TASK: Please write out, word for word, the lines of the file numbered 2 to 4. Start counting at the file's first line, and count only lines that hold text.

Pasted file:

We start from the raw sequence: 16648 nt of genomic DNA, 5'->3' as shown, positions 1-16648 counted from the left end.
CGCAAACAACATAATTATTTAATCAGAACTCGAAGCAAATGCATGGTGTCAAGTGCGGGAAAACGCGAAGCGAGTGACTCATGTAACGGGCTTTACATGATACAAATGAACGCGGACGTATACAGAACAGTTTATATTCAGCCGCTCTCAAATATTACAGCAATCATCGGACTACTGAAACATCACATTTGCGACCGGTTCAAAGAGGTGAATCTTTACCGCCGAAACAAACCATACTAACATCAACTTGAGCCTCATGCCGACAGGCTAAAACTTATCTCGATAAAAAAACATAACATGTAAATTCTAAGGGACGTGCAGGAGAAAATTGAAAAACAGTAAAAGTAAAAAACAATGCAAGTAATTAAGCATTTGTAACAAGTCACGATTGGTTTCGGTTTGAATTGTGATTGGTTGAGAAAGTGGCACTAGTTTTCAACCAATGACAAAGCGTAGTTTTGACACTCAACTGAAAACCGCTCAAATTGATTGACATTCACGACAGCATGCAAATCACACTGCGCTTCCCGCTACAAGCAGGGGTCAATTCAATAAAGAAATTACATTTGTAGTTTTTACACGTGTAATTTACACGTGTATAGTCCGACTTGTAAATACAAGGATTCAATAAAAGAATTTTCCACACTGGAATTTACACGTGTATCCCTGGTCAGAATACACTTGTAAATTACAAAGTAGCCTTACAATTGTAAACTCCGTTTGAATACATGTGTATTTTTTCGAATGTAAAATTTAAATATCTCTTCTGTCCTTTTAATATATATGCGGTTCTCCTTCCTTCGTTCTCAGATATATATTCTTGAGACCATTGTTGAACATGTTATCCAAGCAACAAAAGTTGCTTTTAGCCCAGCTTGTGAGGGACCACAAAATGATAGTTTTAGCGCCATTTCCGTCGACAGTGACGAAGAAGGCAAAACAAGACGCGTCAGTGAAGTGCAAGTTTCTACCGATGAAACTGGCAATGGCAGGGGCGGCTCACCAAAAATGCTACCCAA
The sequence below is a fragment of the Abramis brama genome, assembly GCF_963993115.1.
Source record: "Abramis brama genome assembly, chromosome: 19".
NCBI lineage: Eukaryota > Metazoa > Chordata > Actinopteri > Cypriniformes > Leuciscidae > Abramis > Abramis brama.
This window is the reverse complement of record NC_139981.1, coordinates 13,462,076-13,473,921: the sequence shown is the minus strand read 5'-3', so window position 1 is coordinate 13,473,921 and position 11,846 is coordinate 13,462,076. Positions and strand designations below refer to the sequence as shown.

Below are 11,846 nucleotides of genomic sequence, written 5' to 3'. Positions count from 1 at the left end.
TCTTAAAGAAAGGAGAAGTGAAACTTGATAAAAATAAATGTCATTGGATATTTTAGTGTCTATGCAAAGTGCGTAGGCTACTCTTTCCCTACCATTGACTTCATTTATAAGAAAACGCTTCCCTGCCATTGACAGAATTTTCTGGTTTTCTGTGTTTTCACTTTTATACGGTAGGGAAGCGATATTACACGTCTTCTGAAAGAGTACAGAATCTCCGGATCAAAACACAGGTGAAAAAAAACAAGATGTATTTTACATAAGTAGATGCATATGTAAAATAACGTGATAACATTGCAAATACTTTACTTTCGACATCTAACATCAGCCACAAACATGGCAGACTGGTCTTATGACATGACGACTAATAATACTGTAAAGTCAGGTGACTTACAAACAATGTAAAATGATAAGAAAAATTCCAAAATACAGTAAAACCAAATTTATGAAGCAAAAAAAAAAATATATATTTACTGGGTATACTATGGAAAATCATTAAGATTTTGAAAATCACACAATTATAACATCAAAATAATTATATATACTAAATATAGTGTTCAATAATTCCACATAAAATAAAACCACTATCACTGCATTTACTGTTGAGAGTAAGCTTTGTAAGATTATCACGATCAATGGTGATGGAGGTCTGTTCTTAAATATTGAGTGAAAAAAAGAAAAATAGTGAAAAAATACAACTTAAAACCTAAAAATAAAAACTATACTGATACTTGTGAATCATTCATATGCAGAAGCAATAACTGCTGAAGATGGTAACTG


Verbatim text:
CGCAAACAACATAATTATTTAATCAGAACTCGAAGCAAATGCATGGTGTCAAGTGCGGGAAAACGCGAAGCGAGTGACTCATGTAACGGGCTTTACATGATACAAATGAACGCGGACGTATACAGAACAGTTTATATTCAGCCGCTCTCAAATATTACAGCAATCATCGGACTACTGAAACATCACATTTGCGACCGGTTCAAAGAGGTGAATCTTTACCGCCGAAACAAACCATACTAACATCAACTTGAGCCTCATGCCGACAGGCTAAAACTTATCTCGATAAAAAAACATAACATGTAAATTCTAAGGGACGTGCAGGAGAAAATTGAAAAACAGTAAAAGTAAAAAACAATGCAAGTAATTAAGCATTTGTAACAAGTCACGATTGGTTTCGGTTTGAATTGTGATTGGTTGAGAAAGTGGCACTAGTTTTCAACCAATGACAAAGCGTAGTTTTGACACTCAACTGAAAACCGCTCAAATTGATTGACATTCACGACAGCATGCAAATCACACTGCGCTTCCCGCTACAAGCAGGGGTCAATTCAATAAAGAAATTACATTTGTAGTTTTTACACGTGTAATTTACACGTGTATAGTCCGACTTGTAAATACAAGGATTCAATAAAAGAATTTTCCACACTGGAATTTACACGTGTATCCCTGGTCAGAATACACTTGTAAATTACAAAGTAGCCTTACAATTGTAAACTCCGTTTGAATACATGTGTATTTTTTCGAATGTAAAATTTAAATATCTCTTCTGTCCTTTTAATATATATGCGGTTCTCCTTCCTTCGTTCTCAGATATATATTCTTGAGACCATTGTTGAACATGTTATCCAAGCAACAAAAGTTGCTTTTAGCCCAGCTTGTGAGGGACCACAAAATGATAGTTTTAGCGCCATTTCCGTCGACAGTGACGAAGAAGGCAAAACAAGACGCGTCAGTGAAGTGCAAGTTTCTACCGATGAAACTGGCAATGGCAGGGGCGGCTCACCAAAAATGCTACCCAA
The sequence below is a fragment of the Abramis brama genome, assembly GCF_963993115.1.
Source record: "Abramis brama genome assembly, chromosome: 19".